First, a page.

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EFSA backs broad brush botanical safety assessment

By Shane Starling+

28-Mar-2014
Last updated on 30-Mar-2014 at 21:53 GMT

“Reiterative applications of the assessment scheme to related botanicals or different botanical preparations obtained from the same plant variety can allow a QPS status to be derived for specific groupings...”
“Reiterative applications of the assessment scheme to related botanicals or different botanical preparations obtained from the same plant variety can allow a QPS status to be derived for specific groupings...”

Most preparations from the same botanical family can be presumed safe without individual assessments, the European Food Safety Authority (EFSA) has found.

In a follow-up report to a 2009 document on Qualified Presumption of Safety (QPS), EFSA backed the approach, “that provides a practical method for assessing botanicals and botanical preparations for which an adequate body of knowledge exists and therefore without the need for further testing”.

It was developed initially for assessing microorganism safety.

“Reiterative applications of the assessment scheme to related botanicals or different botanical preparations obtained from the same plant variety can allow a QPS status to be derived for specific groupings,” EFSA wrote.

But it noted there would be exceptions to the system, especially, “botanicals that may be presented in a wide variety of forms or whose morphology and chemical composition may be markedly affected by geographical and environmental factors, makes the possibility to establish QPS status at high taxonomic levels quite limited.”

While these would need to be dealt with on a case-by-case basis, EFSA said the system was transparent and thorough.

“In addressing the mandate provided, the Committee also considered, within the overall context of the EFSA safety assessment strategy, the value of making the necessary pre-assessments and developing a list of botanicals and botanical preparations which could be presumed safe.”

“This opinion shows that the pre-assessment of a very large number of botanicals and their preparations would be demanding of resources and time. Where use is likely to be restricted to sensory purposes, the QPS approach offers only limited advantages over the existing methodologies and may not be cost-effective in the short term.”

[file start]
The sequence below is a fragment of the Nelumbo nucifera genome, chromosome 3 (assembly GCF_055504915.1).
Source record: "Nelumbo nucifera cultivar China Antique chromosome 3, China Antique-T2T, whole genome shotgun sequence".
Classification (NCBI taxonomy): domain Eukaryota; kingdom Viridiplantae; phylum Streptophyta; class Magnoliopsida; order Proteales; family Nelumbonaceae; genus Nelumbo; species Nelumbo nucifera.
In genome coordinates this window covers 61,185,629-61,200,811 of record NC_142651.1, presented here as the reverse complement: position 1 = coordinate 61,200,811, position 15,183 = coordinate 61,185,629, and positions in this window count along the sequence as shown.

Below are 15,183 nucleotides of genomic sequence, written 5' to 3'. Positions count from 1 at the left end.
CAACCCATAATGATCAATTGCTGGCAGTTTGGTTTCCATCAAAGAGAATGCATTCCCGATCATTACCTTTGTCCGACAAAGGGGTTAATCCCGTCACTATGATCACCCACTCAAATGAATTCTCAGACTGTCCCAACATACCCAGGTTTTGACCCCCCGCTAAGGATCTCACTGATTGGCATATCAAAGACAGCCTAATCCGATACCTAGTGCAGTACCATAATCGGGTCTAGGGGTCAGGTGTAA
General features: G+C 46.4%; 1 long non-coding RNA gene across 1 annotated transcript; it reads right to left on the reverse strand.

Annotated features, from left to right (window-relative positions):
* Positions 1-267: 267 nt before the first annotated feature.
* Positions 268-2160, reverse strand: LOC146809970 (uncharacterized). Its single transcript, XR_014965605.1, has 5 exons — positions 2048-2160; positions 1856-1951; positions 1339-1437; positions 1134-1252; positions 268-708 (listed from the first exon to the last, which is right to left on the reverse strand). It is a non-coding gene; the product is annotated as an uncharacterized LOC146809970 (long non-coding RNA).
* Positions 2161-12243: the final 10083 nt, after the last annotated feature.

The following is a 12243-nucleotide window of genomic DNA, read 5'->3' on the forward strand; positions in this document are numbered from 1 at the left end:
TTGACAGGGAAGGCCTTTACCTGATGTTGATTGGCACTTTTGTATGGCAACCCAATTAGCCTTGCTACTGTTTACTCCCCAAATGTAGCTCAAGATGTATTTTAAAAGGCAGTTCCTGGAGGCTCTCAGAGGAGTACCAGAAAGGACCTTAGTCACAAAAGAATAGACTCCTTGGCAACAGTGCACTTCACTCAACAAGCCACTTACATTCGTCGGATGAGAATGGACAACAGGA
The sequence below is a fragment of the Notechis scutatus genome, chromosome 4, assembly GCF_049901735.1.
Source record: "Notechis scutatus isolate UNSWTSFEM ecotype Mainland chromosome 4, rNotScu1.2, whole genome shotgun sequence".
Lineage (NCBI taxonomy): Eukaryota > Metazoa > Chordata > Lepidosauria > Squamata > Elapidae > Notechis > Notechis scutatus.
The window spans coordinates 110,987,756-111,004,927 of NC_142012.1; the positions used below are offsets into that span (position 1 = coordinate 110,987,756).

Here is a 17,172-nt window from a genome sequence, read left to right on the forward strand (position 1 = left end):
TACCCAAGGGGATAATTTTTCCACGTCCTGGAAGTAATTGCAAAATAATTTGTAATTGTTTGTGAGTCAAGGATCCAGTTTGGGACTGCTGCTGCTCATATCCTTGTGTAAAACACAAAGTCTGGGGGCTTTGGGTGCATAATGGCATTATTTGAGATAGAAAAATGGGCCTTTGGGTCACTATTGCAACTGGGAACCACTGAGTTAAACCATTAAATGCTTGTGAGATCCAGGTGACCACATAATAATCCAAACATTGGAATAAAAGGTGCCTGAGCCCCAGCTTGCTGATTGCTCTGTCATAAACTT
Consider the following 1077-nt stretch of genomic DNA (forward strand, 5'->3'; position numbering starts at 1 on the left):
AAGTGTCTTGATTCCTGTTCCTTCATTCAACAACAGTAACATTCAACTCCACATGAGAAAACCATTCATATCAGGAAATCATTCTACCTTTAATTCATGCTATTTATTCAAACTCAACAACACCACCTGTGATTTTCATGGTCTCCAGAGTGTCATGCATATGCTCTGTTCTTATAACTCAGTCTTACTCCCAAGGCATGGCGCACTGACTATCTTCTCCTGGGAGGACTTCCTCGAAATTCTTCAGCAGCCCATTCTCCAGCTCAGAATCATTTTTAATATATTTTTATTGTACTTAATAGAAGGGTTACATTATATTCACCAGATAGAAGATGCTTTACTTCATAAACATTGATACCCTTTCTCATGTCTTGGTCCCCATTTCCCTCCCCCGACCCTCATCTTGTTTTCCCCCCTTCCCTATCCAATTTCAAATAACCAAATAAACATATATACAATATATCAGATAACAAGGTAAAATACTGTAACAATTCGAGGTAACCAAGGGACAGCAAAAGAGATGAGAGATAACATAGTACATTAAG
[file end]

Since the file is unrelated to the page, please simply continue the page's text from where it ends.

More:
Step in the right direction, but where to now?

Rome-based herbal expert, Luca Bucchini, managing director of Hylobates Consulting said the paper represented, a step forward towards science-based assessment of botanicals.”

“The QPS is in essence a reasonable attempt to estimate safety with limited data, focusing on composition rather than new toxicological testing.”

Bucchini said the opinion was a step forward from an inconclusive opinion the agency had delivered last year about yohimbe plant extracts.

“Contrary to the ambiguos yohimbe opinion, in this case EFSA's balanced pragmatism is to be praised, and should be welcomed by any forward-looking industry,” he said.

“With the scientific knowledge that we have today, assessments based on tradition alone are difficult to defend. The main question is whether the approach is going to be effective for the hundreds of botanicals which a recent consumer survey by the EU-backed PlantLIBRA project has found to be actually in use across the EU.”

“It's difficult to say where the European Commission will go now; however, this process is a step in the right direction at a time when the inclusion of yohimbe among temporarily permitted botanicals could erode the credibility of EU as a regulator of plants in food supplements."

Open enough?

Patrick Coppens, director of scientific and regulatory affairs at Brussels-based industry group, Food Supplements Europe (FSE), said the QPS process should have been more open.

“It is a pity that EFSA has not opened this to a public consultation as they usually do with this kind of documents, but EFSA has indicated this is not a guidance document but a document for internal use.”

“I am not surprised with the outcome given the wide variability that exist in botanicals, which is not comparable with microorganisms for which the QPS methodology has been established originally, but we still need to gather our comments, especially on the decision tree that is part of the document.”

He said the group would do that in the coming weeks.

EFSA's QPS report is here .

The four tenets of QPS

i)              the ability to establish the identity of the group of organisms considered

ii)             the need for a sufficient body of knowledge to define its nature,

iii)             the consideration of possible pathogenicity and whether a qualification could be introduced to exclude pathogenic strains

iv)            information on the intended use. A basic tenet of the QPS approach as originally conceived was that suitability for the QPS approach should be established at the highest taxonomic level possible.

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